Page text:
Shrimp cook fast. Shrimp are high in protein. Shrimp taste good. I usually only need two good reasons to do something, so that's enough for me! This recipe has the added bonus of using spinach, which is a frequent part of our weekly CSA box. And it makes whole wheat pasta tolerable. That's five reasons to make it for dinner. Five!
This is one of those recipes that sounds too simple to be good. But, it is actually incredibly delicious. Any type of mustard greens works: red, green, curly, flat. Or a mix. Simply sauté some sliced garlic in a little peanut oil, them add the mustard greens. Cook for a few minutes until they are as wilted as you like them to be and sprinkle chopped peanuts on top.
Tamar Adler's book has gotten me excited to roast my vegetables all on one day, make a pot of beans and reheat the two for the rest of the week. But I know there will be more tomatoes coming in the produce box and we have to eat those first. She does have instructions for oven roasting tomatoes, but this soup, Ribolita, sounds better.
Late this summer, my family and I pitched a tent at Eatwell Farm, where most of the produce we eat is grown. Farmer Nigel Walker and his partner, Lorraine, had invited CSA members out to the farm for an event called "Do Nothing Weekend". We spent our days swimming and canoeing in the pond, drinking lots of house-made soda, counting feral cats and generally lounging around.
"Leftover risotto?" you ask, "why would I ever have that?"
For starters, risotto is an easy last minute dinner that is limitlessly flexible and requires little thought. It is the perfect solution to an overabundance of leeks, freezer space that needs to be reclaimed from bags of frozen shrimp, or a drawer full of green things preventing the fridge from closing.
Sometimes dinner needs to be fast and furious, and a plan made in haste can go badly awry. But occasionally a crazed forage through the pantry yields exciting surprises, like last night. In this case, Nigel Slater's Indian Inspired Spinach and Potatoes were on the menu (from Tender, my second favorite kitchen garden cookbook), but after dumping my son in front of TV and gearing up for dinner, I found no spinach and only a single potato in the house. Luckily, we had some sweet potatoes leftover from a past CSA box, fresh chard, spring onions and green garlic, all of which remade a semi-traditional take on saag aloo into a delightfully Springy Californian version. For a little extra protein that the kids would eat I warmed some frozen chickpeas with a little bit of curry powder and tossed those on top.
I may sound out of my head when I say this, but I had a great time making homemade gnocchi with my 3 1/2 year old son last week. It was the most enjoyable cooking experience I’ve shared with either of my kids so far. While I like to get messy and watch them engage their senses, I am not an unusually patient parent, so fully enjoying their help in the kitchen doesn't really happen very often. Anyone who has attempted cooking with young kids will probably know what I mean.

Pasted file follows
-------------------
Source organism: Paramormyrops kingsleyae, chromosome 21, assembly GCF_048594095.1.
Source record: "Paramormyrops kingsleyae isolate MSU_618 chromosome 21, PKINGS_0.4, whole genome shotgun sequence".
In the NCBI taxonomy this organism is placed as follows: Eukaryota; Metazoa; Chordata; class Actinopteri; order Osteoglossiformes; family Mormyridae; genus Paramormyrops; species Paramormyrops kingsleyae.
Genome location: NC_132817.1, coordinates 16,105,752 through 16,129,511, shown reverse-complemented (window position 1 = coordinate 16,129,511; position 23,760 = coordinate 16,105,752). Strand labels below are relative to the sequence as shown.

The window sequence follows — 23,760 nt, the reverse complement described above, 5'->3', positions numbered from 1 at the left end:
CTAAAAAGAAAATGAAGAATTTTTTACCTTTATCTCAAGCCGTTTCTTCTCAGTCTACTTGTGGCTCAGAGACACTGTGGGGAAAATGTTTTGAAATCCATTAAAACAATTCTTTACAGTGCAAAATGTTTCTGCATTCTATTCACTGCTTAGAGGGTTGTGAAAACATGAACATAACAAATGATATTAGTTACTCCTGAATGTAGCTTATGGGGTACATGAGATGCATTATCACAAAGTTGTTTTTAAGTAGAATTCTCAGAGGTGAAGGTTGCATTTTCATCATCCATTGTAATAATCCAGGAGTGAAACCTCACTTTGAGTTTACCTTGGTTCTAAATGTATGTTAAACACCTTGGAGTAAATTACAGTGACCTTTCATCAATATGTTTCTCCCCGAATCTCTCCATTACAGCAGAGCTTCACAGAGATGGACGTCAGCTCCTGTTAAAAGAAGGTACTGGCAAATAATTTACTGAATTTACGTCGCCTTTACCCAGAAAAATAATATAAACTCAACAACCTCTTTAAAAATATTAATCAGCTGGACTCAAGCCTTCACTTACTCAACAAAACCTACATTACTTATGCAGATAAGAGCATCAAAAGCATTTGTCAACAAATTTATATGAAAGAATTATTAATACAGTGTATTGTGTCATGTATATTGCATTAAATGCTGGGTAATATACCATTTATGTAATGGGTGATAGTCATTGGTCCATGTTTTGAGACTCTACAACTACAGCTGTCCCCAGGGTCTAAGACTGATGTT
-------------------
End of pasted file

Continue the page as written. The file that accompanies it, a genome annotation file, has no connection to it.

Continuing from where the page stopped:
I have the most helpful children in the world, today. After a trip to the Bay Area Discovery Museum with their Dad, they came into the kitchen to assist me with dinner. The pasta needed breaking, the onion needed skinning, and my 3 year old son even chopped the onion with a knife from his play kitchen. He is a chef in training, I can tell, I just hope he doesn't grow up to do coke and smoke cigarettes like Anthony Bourdain.
We spent the holiday in Sonoma, soaking up sun in the pool of the house our friends rented to escape summer in San Francisco. What a great idea - while July third and morning of the fourth were warm and sunny here in the city, we returned to a chill wind and fog billowing down the street on the fifth. Yikes. I love our city, but really, the summer is just absurd. That said, we harvested our best strawberry yet from the garden on friday - nearly as big as a toddler's fist, it was candy sweet and red all the way through, unlike most store bought strawberries that are white and tasty as a sponge on the inside.
Orecchiette is fast becoming my first stop lazy dinner, one step short of pesto with Trader Joe's dried tortellini, which is the one my kids will always eat under any circumstance. Pesto pasta is what we leave for the babysitter to cook, the one I am teaching my daughter to prepare for her little brother, or perhaps vice versa, as soon as he or she is old enough to operate the stove without needing to call the fire department. I recently taught my four year old how to turn the stove off - so she can quiet the tea kettle while I am indisposed - and consider that a major step toward dinner independence.